Dispelling the Myths About Shock Collars

The use of electronic pet training devices has become increasingly widespread. In 1998, pet owners worldwide purchased more than 300,000 remote training collars, over 600,000 pet containment systems and almost 600,000 bark control collars.

Why the popularity? These training systems have become much more affordable and pet owners are finding them to be a safe, effective means for controlling the various behaviors that they find unacceptable in their pets.

As sales of these products increase, so do the not so favorable opinions about them -- that they make pets aggressive, that there is a greater chance of failure than success when using them, that the shock they deliver is painful, that they will result in significant injury to your pet.

These can all be classified as "myths" since there is very little hard data available to prove or disprove them. However, recent studies are providing results that allow for a more reasoned analysis of this technology.

Last year, one of the major manufacturers of electronic pet training products retained an independent laboratory to compare the level of correction produced by a pet containment system receiver to the shock produced by other common circumstances and devices. The evaluation demonstrated that the "shock" produced by a pet containment system is nowhere near the intensity that some people believe. These results are shown in the diagram below.
 



This chart puts the correction into perspective. As you can see, the "shock" produced by the pet containment system is nearly 40% less that than what one would receive from walking on carpet. (Please note that static shock will vary greatly depending on the relative humidity: the lower the humidity, the higher the shock.)

Further, this study demonstrates that the training "shock" is 1/4 the level of a cattle fence and 1/20 the level of a stun gun, 2 devices to which electronic pet training equipment is often unfairly compared.

But even this study tells only half the story. It compared the voltage put out by these devices...the intensity. You also need to consider the duration. Reputable brands of electronic training equipment correct for only a short period of time. The brand that has the UL mark of approval on its receiver features a correction that lasts only 1/40 of a second -- less time than it takes the average person to snap his fingers.

But what this study does demonstrate is that not all "shock" is the same. And that the correction in question is not "painful", "powerful" or even "uncomfortable". "Surprising" maybe, but none of the above.

Still, every animal will react differently to the correction. So you should always approach a training situation with caution when using this kind of equipment. As is usually the case, education is the answer. When you're training a pet, you need to have as much information as possible...and a behavior management plan to support you, as you would with traditional training techniques. When looking at selecting a product, preferably select one that provides you with both instructional manuals and videos.

If you choose a product that supplies you with these necessary educational materials, you will greatly increase your chances of success when attempting to improve your pet's behavior. To help demonstrate this fact, let's look at a survey that was recently completed by a leading manufacturer of electronic pet training equipment.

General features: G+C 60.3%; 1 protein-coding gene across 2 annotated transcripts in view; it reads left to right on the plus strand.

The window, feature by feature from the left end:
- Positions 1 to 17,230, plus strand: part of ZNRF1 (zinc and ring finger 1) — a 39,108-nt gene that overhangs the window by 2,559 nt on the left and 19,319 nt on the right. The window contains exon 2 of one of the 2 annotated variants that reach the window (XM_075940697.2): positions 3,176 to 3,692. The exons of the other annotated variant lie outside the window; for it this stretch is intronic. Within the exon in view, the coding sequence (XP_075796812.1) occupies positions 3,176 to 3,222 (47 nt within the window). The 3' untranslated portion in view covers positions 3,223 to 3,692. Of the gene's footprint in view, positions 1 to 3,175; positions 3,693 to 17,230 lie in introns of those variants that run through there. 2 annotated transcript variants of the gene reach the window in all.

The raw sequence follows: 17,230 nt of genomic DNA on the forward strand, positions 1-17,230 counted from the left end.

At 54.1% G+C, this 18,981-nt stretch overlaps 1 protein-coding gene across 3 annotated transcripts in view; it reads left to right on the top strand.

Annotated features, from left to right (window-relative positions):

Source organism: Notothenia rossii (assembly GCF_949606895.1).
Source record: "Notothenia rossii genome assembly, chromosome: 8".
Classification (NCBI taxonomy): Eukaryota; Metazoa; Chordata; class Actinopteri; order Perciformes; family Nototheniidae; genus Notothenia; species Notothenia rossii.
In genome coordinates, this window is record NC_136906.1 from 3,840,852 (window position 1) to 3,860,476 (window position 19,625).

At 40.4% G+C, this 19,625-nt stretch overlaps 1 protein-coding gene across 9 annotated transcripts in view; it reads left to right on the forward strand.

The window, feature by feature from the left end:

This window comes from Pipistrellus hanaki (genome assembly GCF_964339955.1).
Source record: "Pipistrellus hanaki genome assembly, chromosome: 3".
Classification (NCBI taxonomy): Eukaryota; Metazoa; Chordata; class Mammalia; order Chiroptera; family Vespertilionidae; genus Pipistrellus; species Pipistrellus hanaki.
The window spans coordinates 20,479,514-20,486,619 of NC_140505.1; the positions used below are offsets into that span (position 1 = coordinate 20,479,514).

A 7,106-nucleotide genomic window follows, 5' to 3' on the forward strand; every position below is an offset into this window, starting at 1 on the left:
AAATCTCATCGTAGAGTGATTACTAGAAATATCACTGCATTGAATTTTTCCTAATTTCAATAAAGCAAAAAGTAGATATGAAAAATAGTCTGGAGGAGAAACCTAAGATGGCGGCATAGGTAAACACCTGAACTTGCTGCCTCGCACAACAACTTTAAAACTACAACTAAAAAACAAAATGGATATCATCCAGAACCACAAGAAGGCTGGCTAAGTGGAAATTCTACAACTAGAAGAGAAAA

This company surveyed 1,025 dog owners that had been using one of 3 types of electronic training equipment (remote training collar, bark control collar or containment system) for a period of not less than 90 days.

The most significant findings came as the result of asking the pet owner the following question: "Since using the electronic training product, how would you describe your pet's overall behavior?" The owner was asked to respond with one of the following:

a) better behaved (and specifically how),

b) no change in behavior or

c) worse behaved (and specifically how).

The results are staggering. Slightly over 2/3 (860 of 1,025 dog owners) responded that their dog's overall behavior had in fact improved since using the electronic equipment. The graph below demonstrates the overall results.


 



Reasons that these dogs would show an overall improvement in their behavior would include that the owners used the equipment correctly. Correct use includes spending a significant amount of time working with and socializing with your dog. When a dog receives an increase in time and attention, his or her behavior will usually change for the better.

This survey also helps to dispel another myth about the use of electronic training equipment - that it causes pets to act aggressively. None of the dog owners surveyed purchased the equipment for the purpose of eliminating aggressive behavior. However, approximately 12% stated that another positive side effect of using the equipment was that their dogs no longer exhibited occasional aggressive behavior that had been seen in the past. Also, of those owners stating that their dogs' behavior worsened in some way since using the equipment, none reported the worsening being in the form of aggressive behavior.
 

Please contact us at help@acornpetco.com with any questions or for more information. Thank you.

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